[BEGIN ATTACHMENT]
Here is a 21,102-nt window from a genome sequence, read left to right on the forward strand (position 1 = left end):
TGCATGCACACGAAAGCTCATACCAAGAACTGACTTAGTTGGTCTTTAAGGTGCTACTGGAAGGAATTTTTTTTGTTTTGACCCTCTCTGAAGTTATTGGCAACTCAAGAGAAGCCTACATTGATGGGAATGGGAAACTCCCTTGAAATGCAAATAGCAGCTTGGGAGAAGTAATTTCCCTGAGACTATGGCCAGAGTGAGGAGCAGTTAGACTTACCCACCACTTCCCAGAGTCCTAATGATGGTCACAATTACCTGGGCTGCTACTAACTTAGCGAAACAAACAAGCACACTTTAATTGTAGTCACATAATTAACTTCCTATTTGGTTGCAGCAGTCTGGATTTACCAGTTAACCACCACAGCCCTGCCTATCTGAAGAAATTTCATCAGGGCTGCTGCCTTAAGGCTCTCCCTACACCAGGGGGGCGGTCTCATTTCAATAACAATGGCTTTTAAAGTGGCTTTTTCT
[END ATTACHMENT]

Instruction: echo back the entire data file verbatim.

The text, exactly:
Here is a 21,102-nt window from a genome sequence, read left to right on the forward strand (position 1 = left end):
TGCATGCACACGAAAGCTCATACCAAGAACTGACTTAGTTGGTCTTTAAGGTGCTACTGGAAGGAATTTTTTTTGTTTTGACCCTCTCTGAAGTTATTGGCAACTCAAGAGAAGCCTACATTGATGGGAATGGGAAACTCCCTTGAAATGCAAATAGCAGCTTGGGAGAAGTAATTTCCCTGAGACTATGGCCAGAGTGAGGAGCAGTTAGACTTACCCACCACTTCCCAGAGTCCTAATGATGGTCACAATTACCTGGGCTGCTACTAACTTAGCGAAACAAACAAGCACACTTTAATTGTAGTCACATAATTAACTTCCTATTTGGTTGCAGCAGTCTGGATTTACCAGTTAACCACCACAGCCCTGCCTATCTGAAGAAATTTCATCAGGGCTGCTGCCTTAAGGCTCTCCCTACACCAGGGGGGCGGTCTCATTTCAATAACAATGGCTTTTAAAGTGGCTTTTTCT